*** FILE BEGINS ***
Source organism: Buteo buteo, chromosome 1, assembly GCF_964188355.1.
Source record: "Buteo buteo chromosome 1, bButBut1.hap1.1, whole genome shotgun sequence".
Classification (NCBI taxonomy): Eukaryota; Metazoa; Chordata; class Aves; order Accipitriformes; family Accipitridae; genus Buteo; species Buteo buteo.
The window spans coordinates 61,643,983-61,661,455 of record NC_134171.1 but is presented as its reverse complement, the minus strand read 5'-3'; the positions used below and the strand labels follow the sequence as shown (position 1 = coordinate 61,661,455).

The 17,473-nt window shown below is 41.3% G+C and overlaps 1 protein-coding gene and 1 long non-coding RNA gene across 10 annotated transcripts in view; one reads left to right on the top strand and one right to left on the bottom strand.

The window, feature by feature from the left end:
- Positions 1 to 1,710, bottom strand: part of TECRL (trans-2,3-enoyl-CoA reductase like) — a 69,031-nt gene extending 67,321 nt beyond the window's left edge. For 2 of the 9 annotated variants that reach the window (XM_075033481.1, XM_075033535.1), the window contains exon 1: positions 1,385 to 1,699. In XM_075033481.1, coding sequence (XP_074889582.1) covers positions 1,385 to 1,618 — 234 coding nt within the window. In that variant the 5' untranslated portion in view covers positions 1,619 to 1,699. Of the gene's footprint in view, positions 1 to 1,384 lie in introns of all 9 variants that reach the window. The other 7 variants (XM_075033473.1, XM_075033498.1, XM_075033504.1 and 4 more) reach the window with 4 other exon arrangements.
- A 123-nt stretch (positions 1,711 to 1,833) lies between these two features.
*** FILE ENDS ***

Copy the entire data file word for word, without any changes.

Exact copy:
Source organism: Buteo buteo, chromosome 1, assembly GCF_964188355.1.
Source record: "Buteo buteo chromosome 1, bButBut1.hap1.1, whole genome shotgun sequence".
Classification (NCBI taxonomy): Eukaryota; Metazoa; Chordata; class Aves; order Accipitriformes; family Accipitridae; genus Buteo; species Buteo buteo.
The window spans coordinates 61,643,983-61,661,455 of record NC_134171.1 but is presented as its reverse complement, the minus strand read 5'-3'; the positions used below and the strand labels follow the sequence as shown (position 1 = coordinate 61,661,455).

The 17,473-nt window shown below is 41.3% G+C and overlaps 1 protein-coding gene and 1 long non-coding RNA gene across 10 annotated transcripts in view; one reads left to right on the top strand and one right to left on the bottom strand.

The window, feature by feature from the left end:
- Positions 1 to 1,710, bottom strand: part of TECRL (trans-2,3-enoyl-CoA reductase like) — a 69,031-nt gene extending 67,321 nt beyond the window's left edge. For 2 of the 9 annotated variants that reach the window (XM_075033481.1, XM_075033535.1), the window contains exon 1: positions 1,385 to 1,699. In XM_075033481.1, coding sequence (XP_074889582.1) covers positions 1,385 to 1,618 — 234 coding nt within the window. In that variant the 5' untranslated portion in view covers positions 1,619 to 1,699. Of the gene's footprint in view, positions 1 to 1,384 lie in introns of all 9 variants that reach the window. The other 7 variants (XM_075033473.1, XM_075033498.1, XM_075033504.1 and 4 more) reach the window with 4 other exon arrangements.
- A 123-nt stretch (positions 1,711 to 1,833) lies between these two features.